Wes Anderson

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Here Are Your Golden Globes Winners

Your running list of the night's awards

(Newser) - After Tina Fey and Amy Poehler's opening monologue , the Golden Globes were off and running:
  • Best Supporting Actor in a Motion Picture went to JK Simmons for Whiplash.
  • Best Supporting Actress, TV went to Joanne Froggatt for Downton Abbey. Onstage, she mentioned a letter she got from a rape
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Look Out, Pixar: Mr. Fox Is Fantastic

Is it a film for kids? Who cares! gush critics

(Newser) - Wes Anderson is winning raves for his stop-motion take on Roald Dahl's classic Fantastic Mr. Fox, with voices by a raft of stars including Meryl Streep and George Clooney:
  • It's so good, David Edelstein forgot himself. When the flick ended, he writes in New York , he wished "the whole
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10 Most Influential Films of the Decade

(Newser) - Though "the task is ridiculous," Brendon Connelly has come up with 10 films from the last decade that will prove influential 20 years down the road. Slashfilm has the list:
  • Sky Captain and the World of Tomorrow: "On the list for kick-starting green-screen mania."
  • The Bourne
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Your Heart Won't Go On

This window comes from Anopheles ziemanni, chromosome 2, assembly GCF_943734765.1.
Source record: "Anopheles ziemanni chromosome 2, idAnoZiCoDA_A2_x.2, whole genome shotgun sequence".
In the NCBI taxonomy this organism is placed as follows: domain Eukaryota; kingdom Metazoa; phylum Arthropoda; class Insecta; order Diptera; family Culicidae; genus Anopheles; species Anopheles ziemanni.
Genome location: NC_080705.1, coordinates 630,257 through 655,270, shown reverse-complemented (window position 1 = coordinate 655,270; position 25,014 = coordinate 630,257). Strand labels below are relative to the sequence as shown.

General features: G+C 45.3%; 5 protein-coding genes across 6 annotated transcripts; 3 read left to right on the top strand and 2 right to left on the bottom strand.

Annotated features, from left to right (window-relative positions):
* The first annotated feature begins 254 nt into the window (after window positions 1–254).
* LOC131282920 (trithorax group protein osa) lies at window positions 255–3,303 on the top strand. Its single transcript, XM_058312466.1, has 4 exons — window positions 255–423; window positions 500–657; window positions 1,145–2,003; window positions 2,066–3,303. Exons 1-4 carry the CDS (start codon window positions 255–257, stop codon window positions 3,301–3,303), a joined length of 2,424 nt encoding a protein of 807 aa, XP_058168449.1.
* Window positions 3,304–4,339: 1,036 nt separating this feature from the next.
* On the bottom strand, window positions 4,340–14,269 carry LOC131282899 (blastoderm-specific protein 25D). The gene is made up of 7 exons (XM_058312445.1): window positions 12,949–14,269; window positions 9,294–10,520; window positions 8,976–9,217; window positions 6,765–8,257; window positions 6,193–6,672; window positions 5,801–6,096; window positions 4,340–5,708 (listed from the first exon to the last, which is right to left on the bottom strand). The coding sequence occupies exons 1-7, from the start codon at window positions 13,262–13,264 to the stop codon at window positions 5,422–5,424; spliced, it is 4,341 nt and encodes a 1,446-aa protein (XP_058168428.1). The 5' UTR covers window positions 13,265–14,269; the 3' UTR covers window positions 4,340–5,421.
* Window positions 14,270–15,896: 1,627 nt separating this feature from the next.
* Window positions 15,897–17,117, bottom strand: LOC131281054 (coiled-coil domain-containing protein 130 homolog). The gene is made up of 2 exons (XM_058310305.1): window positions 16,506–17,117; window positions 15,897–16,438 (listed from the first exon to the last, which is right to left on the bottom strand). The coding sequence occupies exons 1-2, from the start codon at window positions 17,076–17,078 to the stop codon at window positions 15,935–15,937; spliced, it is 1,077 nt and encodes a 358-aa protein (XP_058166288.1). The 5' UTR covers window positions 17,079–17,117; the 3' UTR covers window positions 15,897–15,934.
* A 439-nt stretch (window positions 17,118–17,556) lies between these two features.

Tunes like Dion's Titanic ballad not having time of their life as directors opt for old hits

(Newser) - Anyone heard Hollywood's radio silence lately? Movie tunes like "My Heart Will Go On," "Up Where We Belong," and "(I've Had) The Time of My Life" aren't ruling the airwaves like before. And star directors like Cameron Crowe and Wes Anderson are opting for known... More »

Darjeeling a Thoughtful Ride

(Newser) - The Darjeeling Limited is a melancholy road comedy that never quite derails despite occasional bumps, say critics. Effortless performances by Owen Wilson, Adrien Brody, and Jason Schwartzman "evince with unforced ease the rewards and resentments of brotherhood," writes Ann Hornaday of the Washington Post. More »

Quirk Is the New Kitsch (Sigh)

Atlantic writer traces the devolution of idiosyncrasy into idiocy

(Newser) - Quirk is the “ruling sensibility” of today’s culture—random narrative, “mannered ingenuousness”—and it’s become exhausting, writes the Atlantic's Michael Hirschorn. “This American Life” has been the standard-bearer, but the quirk it purveys hasn't held up well in expanding from radio to TV. More »

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